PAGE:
▪︎ Section 11 – According to section 11 of this act a minor is not competent to contract. Generally agreement of minors is voidable and not void in India.

▪︎ Principle of Estoppel - It is well settled that principle of estoppel cannot apply against the minor to prevent him from raising a plea against infancy.

▪︎ Doctrine of Restitution – A minor can restore his property or goods by misrepresenting his age provided that it is traceable in the possession of the minor.

However, if it is not traceable or has been sold or converted to his own use by the minor, he cannot be held liable to repay the value of it because it would amount to the enforcement of a void agreement.

• Children not Liable under Tort Arising out of Contract
Case : Johnson v. Pye (1665) 1 Sid. 258 : 82 E.R 1091

It was held in this case that a minor could not be sued in tort for deceit when the loan has been obtained by him by misrepresenting age as else all the infants would be ruined. A contract cannot be converted into tort for suing a minor.

5. The Juvenile Justice (Care and Protection of Children) Act, 2000

This act aims to consolidate and amend the law relating to juveniles in conflict with law and children in need of care and protection by providing care, protection and treatment. Ultimately it aims to rehabilitate through various institutions established under this act by adopting a child friendly approach and catering their development needs.

This act also provides for the constitution of children home established under section 34 , shelter homes established under section 37 and special homes under section 9 for the care and protection of children.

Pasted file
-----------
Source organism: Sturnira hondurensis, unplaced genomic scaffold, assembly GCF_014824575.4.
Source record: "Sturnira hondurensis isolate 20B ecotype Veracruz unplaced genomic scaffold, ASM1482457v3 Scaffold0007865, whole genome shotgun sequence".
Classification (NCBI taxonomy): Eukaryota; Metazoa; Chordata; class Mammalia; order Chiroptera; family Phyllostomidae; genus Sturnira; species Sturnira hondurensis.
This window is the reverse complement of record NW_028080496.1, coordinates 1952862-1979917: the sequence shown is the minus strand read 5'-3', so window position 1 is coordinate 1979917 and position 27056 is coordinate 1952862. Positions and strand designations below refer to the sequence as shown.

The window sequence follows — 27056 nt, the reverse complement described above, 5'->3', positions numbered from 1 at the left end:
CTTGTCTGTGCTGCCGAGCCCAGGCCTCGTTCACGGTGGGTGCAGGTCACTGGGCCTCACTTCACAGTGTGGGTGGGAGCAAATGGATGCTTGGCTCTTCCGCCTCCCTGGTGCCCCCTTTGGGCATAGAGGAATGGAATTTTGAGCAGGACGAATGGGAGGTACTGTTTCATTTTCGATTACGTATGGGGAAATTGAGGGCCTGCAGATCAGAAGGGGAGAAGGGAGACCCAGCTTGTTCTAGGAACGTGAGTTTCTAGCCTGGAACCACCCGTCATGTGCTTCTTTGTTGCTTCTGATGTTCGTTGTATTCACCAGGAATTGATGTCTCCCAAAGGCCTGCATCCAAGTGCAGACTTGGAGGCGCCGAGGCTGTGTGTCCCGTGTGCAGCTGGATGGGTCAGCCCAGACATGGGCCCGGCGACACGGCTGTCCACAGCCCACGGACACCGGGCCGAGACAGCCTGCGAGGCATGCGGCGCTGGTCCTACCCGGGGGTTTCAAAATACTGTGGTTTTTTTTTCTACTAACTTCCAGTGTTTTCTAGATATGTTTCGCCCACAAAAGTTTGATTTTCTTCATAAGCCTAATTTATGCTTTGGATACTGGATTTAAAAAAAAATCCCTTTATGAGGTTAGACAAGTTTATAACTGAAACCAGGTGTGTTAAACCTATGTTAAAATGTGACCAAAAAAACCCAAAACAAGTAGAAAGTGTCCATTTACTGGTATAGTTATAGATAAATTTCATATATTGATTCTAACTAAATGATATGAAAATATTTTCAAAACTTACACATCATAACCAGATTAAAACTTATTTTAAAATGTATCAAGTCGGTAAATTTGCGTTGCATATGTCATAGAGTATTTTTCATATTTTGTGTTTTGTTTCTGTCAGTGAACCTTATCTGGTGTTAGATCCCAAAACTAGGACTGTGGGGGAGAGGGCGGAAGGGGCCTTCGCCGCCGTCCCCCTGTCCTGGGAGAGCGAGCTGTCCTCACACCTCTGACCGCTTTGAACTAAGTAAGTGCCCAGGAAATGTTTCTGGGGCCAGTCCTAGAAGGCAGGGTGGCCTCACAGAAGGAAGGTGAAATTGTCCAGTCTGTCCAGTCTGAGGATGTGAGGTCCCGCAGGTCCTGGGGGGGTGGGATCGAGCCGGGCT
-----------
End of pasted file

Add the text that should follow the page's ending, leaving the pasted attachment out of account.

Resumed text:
• Section 23 – This section makes provision for punishment for cruelty to juvenile. It punishes a person who assaults, abandons, exposes or wilfully neglects the juvenile or causes mental or physical suffering to such juvenile.
• Section 29 – It makes provisions for the constitution of the Child Welfare Committee. Such Committee shall provide for basic needs and Protection of human rights of the children.
• Section 40 – It deals with rehabilitation and social Integration of children through adoption, foster care, sponsorship and sending the child to an after care organization.

6. The Child Labour (Prohibition and Regulation) Act, 1986

• Section 3 – This section prohibits the employment of children in certain occupations as provided under Part A and B of the schedule.

• The Match Industry in the State of Tamil Nadu
Case : M.C Mehta v. State of Tamil Nadu AIR 1997 SC 699

A case was filed in relation to the employment of children in matchstick factory. The children were directly involved in the manufacturing process of matchsticks and fireworks creating a hazard for children that were employed.

The Supreme court held that children could be employed only in the process of packing and such packing has to be carried out in an area far from the manufacturing process. Also the offending employer was directed to pay compensation of ₹20,000 for every child employed in prohibited employment.

• The Carpet Industry in the State of Uttar Pradesh
Case : Bandhua Mukti Morcha v. U.O.I and others AIR 1997 SC 2218

The employment of children was challenged under being violative of Article 24 of Indian Constitution.
The court observed that it is the duty of the state to provide facilities and opportunities to children driven to child labour, to develop their personality and to eradicate child labour. Ban should be imposed regarding intolerable activities like slavery, bonded labour, trafficking, prostitution, pornography.
• Section 7 – It deals with definite hours of work. No child is allowed to work for more than 3 hours at a stretch and not more than 6 hours at a stretch.
• According to section 7(4) , no child shall be allowed to work between 7 p.m. and 8 a.m. Thus a child shall not be permitted to work at night.
• Section 7(5) & 7(6) – According to this section no child shall work overtime in any establishment.
• Section 13 – It deals with the health and safety measures of the child employed in occupations or in processes.
• Recently in 2016, The Child Labour Amendment Act, 2016 came into force in order to amend certain provisions of the above act.

7. The Child Marriage Restraint Act, 1929